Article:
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HI there. My name is Liz and my hus. name is Lloyd. He is the beekeeper in the family. I found your hives very interesting and called him to take a look at them. The covered entrances are something we have never seen. It is a really neat idea. Why do you have two covers on top? Is it for extra warmth? How cold do the winters get where you are? Does snow stay on the ground for a long time? Do you live in the countryside, in town or on the outskirts of town? We live in the country in TN, USA, about 80 miiles east of the Mississippi river. Sometimes we get snow, but usually it goes in the south of us in Mississippi or to the north of us in Missouri, Illinois, Kentucky, etc.
Do you have any plans for the entrace covers or is it your own design? Sorry for all the questions, but that is fascinating. How many hives do you have? My hus has 14 I think. they are scattered all around the country there cotton and soybeans are grown. LIZ
My name is Sylvia and my husband Frank who is the beekeeper, I´m only the helper. So far we only have these two hives. We start beekeeping this spring, but next summer 2009 we hope to have at lest 2 hives more.
My husband have build the hives as called "wanderinghives" . Easy to move.
My intend is to do a picturewiew with his joinery when he builds hives. We will see if I get it ready some times in winter . Then I shall broadcast a link.
The roof have 5 cm feedstuff . And are covered with tarred felt. We can get down to -16 F even that it is unusual now for the time. Snow only perhaps 1 decimetre a couple of days during the winter, formerly we had very cold and much snow here, but never the last 10 years, the winters have been very mild.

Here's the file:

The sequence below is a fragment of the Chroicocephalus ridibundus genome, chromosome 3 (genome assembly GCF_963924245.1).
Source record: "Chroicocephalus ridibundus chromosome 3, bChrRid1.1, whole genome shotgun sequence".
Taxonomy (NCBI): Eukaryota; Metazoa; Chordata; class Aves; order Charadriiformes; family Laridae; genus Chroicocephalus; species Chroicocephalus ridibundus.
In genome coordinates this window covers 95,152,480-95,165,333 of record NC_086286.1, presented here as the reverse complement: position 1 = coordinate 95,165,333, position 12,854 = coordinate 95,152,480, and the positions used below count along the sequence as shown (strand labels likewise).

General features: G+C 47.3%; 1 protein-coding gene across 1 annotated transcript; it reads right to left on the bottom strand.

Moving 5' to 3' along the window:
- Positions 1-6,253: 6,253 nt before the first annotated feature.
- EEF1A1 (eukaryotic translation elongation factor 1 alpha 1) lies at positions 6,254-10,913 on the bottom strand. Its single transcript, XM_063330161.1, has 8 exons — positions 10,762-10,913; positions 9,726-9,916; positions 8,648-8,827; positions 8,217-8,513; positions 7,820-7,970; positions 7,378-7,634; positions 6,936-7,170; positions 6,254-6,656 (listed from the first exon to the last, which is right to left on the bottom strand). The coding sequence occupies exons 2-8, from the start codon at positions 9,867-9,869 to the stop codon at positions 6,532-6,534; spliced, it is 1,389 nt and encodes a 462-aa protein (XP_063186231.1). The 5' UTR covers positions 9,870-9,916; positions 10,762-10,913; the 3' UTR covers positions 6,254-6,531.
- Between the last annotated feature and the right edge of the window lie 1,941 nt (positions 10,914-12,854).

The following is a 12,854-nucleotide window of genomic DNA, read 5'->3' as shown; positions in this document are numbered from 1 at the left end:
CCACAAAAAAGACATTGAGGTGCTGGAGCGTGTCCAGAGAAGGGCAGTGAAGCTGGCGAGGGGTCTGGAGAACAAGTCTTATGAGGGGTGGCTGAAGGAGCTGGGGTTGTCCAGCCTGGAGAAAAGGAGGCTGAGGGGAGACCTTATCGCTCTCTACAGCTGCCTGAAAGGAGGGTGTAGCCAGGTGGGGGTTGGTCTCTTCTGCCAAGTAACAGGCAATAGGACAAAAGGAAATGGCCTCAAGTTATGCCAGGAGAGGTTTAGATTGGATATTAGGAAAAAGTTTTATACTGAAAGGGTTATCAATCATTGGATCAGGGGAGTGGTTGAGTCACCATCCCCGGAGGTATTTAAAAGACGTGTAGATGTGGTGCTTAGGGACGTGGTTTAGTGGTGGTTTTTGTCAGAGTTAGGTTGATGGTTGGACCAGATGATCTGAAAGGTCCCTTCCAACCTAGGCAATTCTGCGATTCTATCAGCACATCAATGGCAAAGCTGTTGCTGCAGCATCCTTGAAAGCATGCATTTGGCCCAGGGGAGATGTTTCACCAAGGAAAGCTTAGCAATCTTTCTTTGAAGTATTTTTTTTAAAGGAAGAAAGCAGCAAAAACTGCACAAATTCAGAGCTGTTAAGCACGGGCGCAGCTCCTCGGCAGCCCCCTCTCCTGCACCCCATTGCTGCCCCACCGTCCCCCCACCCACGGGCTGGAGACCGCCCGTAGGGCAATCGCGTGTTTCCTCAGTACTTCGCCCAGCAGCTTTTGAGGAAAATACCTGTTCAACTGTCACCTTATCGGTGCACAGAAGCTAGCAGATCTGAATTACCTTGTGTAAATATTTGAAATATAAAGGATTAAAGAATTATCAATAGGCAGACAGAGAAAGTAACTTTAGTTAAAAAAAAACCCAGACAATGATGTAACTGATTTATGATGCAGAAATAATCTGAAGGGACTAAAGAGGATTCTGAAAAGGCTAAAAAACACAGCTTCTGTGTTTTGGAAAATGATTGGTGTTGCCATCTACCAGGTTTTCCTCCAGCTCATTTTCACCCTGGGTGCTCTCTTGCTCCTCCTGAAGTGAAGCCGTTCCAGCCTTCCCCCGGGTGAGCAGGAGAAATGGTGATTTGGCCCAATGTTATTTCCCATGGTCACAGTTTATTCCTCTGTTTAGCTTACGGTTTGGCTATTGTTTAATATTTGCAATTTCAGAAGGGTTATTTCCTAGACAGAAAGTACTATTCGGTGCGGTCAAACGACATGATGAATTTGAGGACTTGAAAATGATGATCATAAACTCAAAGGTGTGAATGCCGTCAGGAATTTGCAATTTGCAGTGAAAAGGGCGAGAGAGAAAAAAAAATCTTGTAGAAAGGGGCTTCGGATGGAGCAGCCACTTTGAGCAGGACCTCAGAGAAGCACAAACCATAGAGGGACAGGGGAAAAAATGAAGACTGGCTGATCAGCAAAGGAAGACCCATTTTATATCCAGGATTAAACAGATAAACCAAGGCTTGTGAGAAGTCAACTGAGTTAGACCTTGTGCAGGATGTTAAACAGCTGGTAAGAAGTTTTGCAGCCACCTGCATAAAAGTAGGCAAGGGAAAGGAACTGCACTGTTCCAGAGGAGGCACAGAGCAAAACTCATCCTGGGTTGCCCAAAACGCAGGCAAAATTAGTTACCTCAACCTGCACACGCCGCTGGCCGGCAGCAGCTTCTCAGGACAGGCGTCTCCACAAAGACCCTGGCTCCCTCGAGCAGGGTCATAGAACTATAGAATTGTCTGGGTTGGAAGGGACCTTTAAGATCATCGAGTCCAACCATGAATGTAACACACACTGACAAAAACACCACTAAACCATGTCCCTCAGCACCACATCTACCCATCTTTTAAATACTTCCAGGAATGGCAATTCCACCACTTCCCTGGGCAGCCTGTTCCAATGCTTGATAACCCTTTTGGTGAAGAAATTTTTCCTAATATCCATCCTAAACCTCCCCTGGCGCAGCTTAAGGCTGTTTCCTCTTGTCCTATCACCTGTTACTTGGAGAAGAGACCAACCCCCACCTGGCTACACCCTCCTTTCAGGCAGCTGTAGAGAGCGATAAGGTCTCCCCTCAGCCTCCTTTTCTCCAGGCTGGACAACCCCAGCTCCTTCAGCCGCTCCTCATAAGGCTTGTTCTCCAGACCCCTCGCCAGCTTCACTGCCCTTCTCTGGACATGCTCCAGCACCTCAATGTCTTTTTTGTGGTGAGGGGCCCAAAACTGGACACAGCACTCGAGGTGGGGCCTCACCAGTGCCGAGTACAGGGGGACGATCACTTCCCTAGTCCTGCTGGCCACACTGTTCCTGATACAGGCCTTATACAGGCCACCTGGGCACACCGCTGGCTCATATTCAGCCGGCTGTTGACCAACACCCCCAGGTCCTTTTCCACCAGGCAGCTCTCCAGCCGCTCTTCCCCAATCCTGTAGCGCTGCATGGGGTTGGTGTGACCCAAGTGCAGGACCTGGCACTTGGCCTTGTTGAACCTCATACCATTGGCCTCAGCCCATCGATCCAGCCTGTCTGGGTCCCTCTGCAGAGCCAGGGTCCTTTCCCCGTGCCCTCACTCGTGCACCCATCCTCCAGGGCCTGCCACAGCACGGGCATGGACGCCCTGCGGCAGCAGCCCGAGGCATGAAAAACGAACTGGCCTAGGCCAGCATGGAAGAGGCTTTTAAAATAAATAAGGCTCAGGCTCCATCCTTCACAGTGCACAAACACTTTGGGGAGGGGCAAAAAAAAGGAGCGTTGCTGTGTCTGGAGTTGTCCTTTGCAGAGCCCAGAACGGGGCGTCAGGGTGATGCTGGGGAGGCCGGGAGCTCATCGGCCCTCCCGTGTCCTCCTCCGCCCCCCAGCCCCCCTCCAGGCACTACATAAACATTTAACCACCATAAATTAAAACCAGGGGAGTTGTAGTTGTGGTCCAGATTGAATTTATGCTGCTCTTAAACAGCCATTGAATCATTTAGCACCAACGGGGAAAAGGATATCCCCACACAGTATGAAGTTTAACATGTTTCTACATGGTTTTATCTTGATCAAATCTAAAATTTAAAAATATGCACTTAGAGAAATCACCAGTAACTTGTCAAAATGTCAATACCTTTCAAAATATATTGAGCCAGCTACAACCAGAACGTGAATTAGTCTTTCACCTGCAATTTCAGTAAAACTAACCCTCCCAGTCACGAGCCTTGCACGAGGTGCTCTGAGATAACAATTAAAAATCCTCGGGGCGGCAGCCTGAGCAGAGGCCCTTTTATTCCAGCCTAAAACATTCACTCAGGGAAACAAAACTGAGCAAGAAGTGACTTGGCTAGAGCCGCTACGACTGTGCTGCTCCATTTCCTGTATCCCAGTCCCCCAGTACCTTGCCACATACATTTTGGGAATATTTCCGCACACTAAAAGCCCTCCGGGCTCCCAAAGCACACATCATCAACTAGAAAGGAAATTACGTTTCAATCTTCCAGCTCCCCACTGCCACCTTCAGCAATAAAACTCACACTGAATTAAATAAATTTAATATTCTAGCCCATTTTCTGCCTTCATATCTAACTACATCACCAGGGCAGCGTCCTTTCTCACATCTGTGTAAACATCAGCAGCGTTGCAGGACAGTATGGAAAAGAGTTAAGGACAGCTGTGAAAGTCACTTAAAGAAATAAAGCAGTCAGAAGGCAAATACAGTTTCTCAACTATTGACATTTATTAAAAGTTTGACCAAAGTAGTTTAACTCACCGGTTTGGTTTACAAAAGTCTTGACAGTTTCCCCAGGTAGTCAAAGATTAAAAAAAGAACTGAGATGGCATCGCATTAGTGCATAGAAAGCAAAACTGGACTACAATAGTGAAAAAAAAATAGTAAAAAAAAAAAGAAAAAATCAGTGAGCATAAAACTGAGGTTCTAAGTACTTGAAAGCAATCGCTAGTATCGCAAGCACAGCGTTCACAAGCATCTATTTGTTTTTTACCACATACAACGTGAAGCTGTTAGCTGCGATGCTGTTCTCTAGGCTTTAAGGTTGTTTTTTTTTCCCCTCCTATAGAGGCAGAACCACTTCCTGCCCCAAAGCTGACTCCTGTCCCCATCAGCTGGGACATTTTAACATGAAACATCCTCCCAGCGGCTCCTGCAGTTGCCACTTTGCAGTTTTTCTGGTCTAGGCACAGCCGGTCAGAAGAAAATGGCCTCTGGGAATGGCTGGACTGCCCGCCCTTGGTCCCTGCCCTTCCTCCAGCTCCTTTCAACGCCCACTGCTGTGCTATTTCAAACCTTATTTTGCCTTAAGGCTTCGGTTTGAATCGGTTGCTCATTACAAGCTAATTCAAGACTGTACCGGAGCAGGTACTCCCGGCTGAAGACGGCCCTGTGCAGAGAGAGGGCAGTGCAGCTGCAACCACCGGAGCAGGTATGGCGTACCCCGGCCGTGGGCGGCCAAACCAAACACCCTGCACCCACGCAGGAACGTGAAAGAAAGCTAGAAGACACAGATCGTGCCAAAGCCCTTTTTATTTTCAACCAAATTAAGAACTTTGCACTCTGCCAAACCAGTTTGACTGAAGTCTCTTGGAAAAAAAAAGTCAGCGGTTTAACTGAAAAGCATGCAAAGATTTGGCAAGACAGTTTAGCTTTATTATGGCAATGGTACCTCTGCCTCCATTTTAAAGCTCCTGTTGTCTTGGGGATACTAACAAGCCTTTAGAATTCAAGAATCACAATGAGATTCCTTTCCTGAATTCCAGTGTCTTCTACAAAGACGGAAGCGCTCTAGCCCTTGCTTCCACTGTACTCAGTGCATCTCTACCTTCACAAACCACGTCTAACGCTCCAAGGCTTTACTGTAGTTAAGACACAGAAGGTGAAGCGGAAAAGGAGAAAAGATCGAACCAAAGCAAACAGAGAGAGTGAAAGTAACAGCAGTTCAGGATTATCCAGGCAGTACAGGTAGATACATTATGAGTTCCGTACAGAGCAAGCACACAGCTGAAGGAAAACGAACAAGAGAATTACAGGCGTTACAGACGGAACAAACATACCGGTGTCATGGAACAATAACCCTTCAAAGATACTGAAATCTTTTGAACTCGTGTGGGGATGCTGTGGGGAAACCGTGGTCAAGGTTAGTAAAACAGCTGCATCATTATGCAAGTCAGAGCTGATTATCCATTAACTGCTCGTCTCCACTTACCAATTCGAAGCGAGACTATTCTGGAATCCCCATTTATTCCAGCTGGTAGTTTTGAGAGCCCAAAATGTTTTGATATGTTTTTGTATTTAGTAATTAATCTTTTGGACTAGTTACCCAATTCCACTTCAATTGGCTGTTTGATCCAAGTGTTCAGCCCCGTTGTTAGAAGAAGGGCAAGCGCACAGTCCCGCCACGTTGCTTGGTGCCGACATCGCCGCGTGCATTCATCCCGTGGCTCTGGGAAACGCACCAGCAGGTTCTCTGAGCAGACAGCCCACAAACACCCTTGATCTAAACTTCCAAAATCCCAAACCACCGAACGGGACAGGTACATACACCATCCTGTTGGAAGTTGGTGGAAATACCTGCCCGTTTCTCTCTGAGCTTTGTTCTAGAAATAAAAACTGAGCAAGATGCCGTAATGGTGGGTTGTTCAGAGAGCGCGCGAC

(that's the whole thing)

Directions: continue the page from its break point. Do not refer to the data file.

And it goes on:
Entrance cover in the entrefront is for protection against sun, rain and wind. Curzio
The netting around the entrencecover is to protect the bees against the bird (Parus major)
which tap on the beehive entrance, when the bee look whats up, the bird take it and eat it.
They have become that it is easy food in the winter here in Sweden.
For the mice the opening is reduced in the winter with a metal-tied that only leaves rounded hole in 8 mm in diameter (too small for mice to get in).
We live in the country, about 6 miles outside the town. We have most field and arable land around us. The weed Dandelion and field with rapeseed. And also field with wheat and other kind of corn.
Amazing Liz with Mississippi river, we have an little little brook behind one field in front of our house.
Very nice to read about your experience over there.
Enclose a picture over the metalcover used in the winter to protect against mice.
Nice to hear about beekeepers from other countries. I live in Texas USA and have been a beekeeper for about 6 years. I have 12 hives in different locations to gather different types of nectar and therefor different color/taste honey. Some of my buyers like the dark strong honey aned others will pay a premium for the light colored kind.
We have some birds that eat bees when they are flying but none that go to the hive. Our skunk (civet cat) will scratch at the entrance and eat the girls as they fly out to investigate. Also the insect the preying mantis will sit on the hive and snatch a few as they light on the landing board.
Weather in texas is strange; one day it is below freezing and the next day it is so warm the bees go flying. B/c of that it is necessary to feed the bees an inside feeder with sugar syrup during the winter so they do not run out of honey and starve. I also use the metal tops and metal entrance reducers to keep mice out. Sally